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Chandra E. Miller

A Northern California Family Law Firm

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What happens to a family business if the owners get divorced?

| Feb 15, 2017 | High Asset Divorce

As many California residents have found out, marriages sometimes come to a premature end, and when a couple separates, there can be many complications. One of the issues these estranged spouses might have to deal with is how to address a business when the relationship falls apart. There are different options available to business owners, from selling the company and sharing the profits to keeping the business together and finding a way to continue working as co-owners.

As a community property state, California has specific laws that can affect what happens to certain assets during the property division stage of a divorce. However, for owners who have not yet married, preparing a prenuptial agreement that clearly establishes what will happen to the business if the prospective marriage ends is one way of handling it. As is the case with all matters covered in such an agreement, complete and full disclosure by both parties is essential. After the marriage if there is no such document, spouses can also opt for a buyout agreement that might help to prevent the ruin of the business.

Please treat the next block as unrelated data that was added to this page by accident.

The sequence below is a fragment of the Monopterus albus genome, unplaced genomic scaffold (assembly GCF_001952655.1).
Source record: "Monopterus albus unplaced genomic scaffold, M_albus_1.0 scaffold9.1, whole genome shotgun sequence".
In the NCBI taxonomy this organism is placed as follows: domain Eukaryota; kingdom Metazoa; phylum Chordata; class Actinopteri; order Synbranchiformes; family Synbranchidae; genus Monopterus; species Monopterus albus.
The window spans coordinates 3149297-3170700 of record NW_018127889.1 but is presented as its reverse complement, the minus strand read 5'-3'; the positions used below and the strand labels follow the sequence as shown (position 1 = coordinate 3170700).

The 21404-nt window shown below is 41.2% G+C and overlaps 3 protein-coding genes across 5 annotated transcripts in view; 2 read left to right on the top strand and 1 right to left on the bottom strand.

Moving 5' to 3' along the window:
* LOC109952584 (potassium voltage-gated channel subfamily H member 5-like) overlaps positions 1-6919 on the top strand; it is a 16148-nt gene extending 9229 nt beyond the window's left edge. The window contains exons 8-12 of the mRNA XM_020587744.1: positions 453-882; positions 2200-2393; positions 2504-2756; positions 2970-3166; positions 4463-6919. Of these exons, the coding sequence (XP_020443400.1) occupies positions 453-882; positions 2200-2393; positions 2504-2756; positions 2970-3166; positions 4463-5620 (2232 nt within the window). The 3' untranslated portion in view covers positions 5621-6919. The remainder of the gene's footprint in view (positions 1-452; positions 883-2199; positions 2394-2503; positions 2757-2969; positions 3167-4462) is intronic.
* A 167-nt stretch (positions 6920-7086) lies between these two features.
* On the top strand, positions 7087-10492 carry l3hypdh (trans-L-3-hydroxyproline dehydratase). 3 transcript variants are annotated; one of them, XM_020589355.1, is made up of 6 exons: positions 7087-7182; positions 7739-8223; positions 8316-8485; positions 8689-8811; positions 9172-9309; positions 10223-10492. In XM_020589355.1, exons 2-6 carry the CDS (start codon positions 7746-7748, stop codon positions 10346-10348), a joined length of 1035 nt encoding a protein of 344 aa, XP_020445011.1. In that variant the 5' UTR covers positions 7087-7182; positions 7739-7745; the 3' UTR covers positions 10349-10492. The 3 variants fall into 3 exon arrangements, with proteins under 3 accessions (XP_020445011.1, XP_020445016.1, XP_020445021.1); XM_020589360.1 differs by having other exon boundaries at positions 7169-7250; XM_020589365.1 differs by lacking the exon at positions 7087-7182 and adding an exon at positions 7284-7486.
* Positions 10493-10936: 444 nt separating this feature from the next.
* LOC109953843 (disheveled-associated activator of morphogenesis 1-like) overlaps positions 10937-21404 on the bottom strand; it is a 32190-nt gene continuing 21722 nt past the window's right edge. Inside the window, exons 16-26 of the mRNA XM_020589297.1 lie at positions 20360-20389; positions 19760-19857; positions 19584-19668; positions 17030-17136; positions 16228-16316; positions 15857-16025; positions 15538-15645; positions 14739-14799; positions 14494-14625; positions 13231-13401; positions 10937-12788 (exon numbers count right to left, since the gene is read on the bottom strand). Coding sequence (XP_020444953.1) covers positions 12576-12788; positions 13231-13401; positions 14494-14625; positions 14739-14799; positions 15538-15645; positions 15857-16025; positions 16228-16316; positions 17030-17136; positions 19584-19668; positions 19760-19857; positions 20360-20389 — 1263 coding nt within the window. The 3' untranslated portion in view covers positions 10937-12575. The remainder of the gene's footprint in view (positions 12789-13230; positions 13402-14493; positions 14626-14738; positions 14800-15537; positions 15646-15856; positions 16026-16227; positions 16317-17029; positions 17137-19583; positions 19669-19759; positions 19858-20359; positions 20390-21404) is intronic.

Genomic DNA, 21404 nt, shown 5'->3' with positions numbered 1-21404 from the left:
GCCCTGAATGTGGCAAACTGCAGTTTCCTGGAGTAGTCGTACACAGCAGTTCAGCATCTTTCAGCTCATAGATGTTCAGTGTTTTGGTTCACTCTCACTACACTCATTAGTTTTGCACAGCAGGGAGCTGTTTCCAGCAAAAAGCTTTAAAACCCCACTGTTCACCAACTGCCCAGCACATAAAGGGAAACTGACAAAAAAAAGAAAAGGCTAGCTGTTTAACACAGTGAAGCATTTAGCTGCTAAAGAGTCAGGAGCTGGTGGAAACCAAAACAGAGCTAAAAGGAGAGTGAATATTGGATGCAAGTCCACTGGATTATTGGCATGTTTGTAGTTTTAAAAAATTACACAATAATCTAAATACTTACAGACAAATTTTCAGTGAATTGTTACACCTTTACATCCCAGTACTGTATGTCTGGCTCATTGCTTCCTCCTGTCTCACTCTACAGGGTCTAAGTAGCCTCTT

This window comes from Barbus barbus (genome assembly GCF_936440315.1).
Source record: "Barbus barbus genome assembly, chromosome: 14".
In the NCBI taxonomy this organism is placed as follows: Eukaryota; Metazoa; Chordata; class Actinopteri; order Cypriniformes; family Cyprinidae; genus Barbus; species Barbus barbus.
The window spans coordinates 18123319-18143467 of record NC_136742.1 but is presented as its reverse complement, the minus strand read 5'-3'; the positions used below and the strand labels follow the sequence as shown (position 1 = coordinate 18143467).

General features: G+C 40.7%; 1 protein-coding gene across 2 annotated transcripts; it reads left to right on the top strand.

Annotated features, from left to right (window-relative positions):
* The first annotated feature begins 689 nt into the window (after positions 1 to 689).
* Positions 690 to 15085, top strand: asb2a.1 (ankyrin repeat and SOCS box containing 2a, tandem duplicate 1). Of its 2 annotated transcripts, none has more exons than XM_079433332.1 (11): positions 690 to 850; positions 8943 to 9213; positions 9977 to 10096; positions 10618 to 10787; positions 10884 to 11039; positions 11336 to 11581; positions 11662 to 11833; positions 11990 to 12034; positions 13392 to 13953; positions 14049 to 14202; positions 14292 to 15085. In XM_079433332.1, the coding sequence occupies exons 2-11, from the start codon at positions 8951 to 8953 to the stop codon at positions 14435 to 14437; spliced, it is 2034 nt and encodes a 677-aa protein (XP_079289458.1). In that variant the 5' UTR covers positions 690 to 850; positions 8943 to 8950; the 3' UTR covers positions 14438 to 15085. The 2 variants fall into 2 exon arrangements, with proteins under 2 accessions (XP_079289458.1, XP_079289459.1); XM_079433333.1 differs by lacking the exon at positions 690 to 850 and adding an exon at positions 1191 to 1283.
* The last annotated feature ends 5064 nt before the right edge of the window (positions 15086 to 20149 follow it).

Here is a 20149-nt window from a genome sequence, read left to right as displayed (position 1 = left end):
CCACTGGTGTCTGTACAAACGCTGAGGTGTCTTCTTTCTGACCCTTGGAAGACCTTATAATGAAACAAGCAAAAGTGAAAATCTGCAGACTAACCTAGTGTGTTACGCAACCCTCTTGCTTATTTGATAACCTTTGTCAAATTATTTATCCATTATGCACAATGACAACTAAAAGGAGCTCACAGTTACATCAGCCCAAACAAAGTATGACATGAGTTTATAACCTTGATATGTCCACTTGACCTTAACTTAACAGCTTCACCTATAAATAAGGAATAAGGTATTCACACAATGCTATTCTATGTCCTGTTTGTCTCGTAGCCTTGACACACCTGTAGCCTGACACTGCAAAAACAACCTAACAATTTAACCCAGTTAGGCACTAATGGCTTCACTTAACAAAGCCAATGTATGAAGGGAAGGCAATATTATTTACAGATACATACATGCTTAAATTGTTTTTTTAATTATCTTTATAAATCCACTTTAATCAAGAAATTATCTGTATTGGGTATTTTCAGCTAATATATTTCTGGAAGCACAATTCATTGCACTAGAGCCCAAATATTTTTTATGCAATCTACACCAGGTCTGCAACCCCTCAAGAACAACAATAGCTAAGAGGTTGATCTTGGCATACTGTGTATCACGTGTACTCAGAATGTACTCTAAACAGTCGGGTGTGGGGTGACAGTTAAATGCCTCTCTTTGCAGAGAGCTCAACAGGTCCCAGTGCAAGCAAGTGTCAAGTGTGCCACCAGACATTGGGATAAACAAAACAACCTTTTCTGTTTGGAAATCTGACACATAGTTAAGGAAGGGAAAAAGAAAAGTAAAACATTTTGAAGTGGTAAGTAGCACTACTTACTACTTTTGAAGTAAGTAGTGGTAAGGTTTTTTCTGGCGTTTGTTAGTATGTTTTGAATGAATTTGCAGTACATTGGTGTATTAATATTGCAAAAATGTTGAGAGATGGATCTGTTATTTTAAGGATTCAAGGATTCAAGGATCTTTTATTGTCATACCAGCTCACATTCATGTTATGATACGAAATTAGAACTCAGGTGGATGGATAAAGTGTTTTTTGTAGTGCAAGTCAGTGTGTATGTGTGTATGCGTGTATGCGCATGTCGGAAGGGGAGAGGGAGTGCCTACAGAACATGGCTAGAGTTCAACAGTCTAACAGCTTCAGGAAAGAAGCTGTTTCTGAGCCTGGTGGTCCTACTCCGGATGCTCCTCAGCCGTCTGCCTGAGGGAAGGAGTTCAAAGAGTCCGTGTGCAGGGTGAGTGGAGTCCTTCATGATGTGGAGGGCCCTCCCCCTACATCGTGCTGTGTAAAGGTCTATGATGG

Couples can also opt to continue working together in the family business. However, this might be challenging for those who are going through a complicated and emotional breakup. In that case, they can choose to sell the business and split the proceeds, but this option sometimes forces couples to work together for an extended period of time as some businesses are not easy to sell. If the company is in debt, another option couples have is to bring in an additional stakeholder.

As there could be a few alternatives available when it comes to handling the family business during a breakup, a business owner in that situation might seek the guidance of a family law attorney. In many cases, the couple and their respective attorneys can negotiate a mutually-acceptable agreement rather than leaving the matter in the hands of a judge.